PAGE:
Assault and battery are classified as intentional torts, which means that the person who commits it does it intentionally. 

That means it may be the basis for civil lawsuits. 

But not every state has criminal statutes for this type of thing, since both acts can result in prosecution by courts, which may result in fines or even jail time. 

Though they do carry the same legal requirements, typically criminal statutes, might be specific and may also vary in terms of intent to prosecute them as crimes. 

Assault made or threats made by other people that do put bodily harm on them is classified as assault, while battery is contacting other people in offensive manners. Battery is also the logical result of assault, or called completed assault.  For example, picking up rocks and hitting someone is assault, but the actual harm is classified as battery. 

The Requirements 

The requirements for this do vary by each jurisdiction, and the person needs to show to the jury that assault and battery happened, so you might want to consult your lawyer before bringing civil or criminal assault and battery cases against people. 

There are a few things for assault and battery cases to happen. 

First, there must be intentional attempt to harm the person.  This means that words aren’t enough to constitute assault, the person needs to actually back them up and the actions must put harm in place. 

The harm must be apparent, so the threatened harm must be possible.  Calling someone and threatening harm isn’t enough. 

The victim must be in fear of bodily harm.  If a small person told a boxer that they were going to punch them, the boxer may not fear this because it isn’t threatening to them. 

Battery does require the defendant to make contact with the person that was hurt.  They also must have intended to cause fear of harm because of the physical contact sa well. For example, throwing a ball to scare someone isn’t technically battery but if it ends hitting someone, they might be charged and sued for battery, in this case civil battery.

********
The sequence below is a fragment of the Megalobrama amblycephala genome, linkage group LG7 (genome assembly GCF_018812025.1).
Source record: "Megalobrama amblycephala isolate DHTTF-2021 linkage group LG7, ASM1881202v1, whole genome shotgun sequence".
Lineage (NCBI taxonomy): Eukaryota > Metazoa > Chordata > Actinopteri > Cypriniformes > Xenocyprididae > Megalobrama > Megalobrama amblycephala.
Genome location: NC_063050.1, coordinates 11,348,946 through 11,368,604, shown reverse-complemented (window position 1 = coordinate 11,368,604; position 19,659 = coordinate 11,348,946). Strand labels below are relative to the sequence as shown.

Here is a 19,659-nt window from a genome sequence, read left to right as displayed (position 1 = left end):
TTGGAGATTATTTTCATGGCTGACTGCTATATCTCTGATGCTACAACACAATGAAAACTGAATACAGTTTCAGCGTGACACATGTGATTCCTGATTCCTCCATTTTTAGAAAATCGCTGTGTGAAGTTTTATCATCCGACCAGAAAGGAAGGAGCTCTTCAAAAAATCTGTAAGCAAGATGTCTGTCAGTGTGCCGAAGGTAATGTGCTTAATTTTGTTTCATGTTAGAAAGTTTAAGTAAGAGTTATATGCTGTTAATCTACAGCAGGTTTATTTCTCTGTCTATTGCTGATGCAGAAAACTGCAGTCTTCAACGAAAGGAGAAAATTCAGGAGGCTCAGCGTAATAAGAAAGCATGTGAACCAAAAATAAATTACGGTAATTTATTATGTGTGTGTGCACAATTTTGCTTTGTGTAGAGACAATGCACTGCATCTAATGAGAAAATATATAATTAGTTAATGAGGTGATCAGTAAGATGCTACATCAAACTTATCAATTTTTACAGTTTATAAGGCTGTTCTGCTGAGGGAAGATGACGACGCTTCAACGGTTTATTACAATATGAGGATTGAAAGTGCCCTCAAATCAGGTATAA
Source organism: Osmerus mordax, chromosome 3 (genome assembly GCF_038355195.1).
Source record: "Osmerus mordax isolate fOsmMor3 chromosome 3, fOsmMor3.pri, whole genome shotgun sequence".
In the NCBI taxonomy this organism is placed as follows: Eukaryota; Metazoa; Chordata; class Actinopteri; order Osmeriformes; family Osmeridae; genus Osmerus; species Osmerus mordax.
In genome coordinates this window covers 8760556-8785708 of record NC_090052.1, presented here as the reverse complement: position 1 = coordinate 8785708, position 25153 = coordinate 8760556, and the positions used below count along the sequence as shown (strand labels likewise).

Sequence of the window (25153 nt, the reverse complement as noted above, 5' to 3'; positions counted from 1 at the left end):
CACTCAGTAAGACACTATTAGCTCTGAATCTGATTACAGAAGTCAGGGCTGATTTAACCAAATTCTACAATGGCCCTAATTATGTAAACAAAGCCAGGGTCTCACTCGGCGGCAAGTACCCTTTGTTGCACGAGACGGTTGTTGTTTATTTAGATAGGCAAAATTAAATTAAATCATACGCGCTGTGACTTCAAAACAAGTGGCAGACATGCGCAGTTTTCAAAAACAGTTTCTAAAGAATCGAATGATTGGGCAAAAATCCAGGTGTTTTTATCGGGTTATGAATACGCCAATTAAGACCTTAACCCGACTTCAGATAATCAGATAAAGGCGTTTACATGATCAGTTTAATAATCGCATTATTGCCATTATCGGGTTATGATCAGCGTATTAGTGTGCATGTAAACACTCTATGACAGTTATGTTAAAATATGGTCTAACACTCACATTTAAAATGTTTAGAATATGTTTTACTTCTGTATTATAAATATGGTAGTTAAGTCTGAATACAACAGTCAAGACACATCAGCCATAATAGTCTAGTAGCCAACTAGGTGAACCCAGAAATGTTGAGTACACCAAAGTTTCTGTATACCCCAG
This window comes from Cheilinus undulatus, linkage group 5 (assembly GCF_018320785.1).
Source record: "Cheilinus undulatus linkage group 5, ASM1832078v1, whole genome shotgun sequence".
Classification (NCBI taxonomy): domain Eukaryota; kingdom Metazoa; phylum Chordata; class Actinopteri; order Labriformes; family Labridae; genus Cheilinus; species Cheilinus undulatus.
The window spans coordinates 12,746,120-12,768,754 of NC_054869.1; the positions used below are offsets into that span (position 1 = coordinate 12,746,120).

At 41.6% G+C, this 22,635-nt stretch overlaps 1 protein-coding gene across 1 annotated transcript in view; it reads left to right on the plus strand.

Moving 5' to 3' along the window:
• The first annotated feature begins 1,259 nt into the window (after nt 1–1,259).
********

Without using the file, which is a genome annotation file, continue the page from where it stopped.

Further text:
What to Do as a Victim 

If you do experience assault of battery, then you might be entitled to compensation. The first thing that you should do however, is file a police report for your own personal safety. 

Typically, in the cases of assaults, you can get a temporary restraining order to protect you from future assault attempts. 

Police reports are important since they will help to prove fault. 

You’re also eligible to receive compensation in the form of a victim compensation fund, which helps those who are victims of violent crimes, including battery or assault, and helps with bills and other expenses. 

What to Do if You’re Charged 

If you are charged with this, you need to contact a good lawyer to help with any defenses. 

If you’re sued for this, you’ll be facing demands for money made by the person for their injuries. Typically, you have about thirty days to respond to this, and you might want to bring up the defenses, especially if there was consent, such as in the case of football or martial arts. 

But you should get a good criminal defense attorney as well. You my also be arrested and taken into custody, and then held on bail. 

It’s important that if you don’t have a plea bargain, the judge will then determine if there is enough evidence in order to charge you.

It’s important on both sides to consult the personal injury attorney to help with solving this case too.

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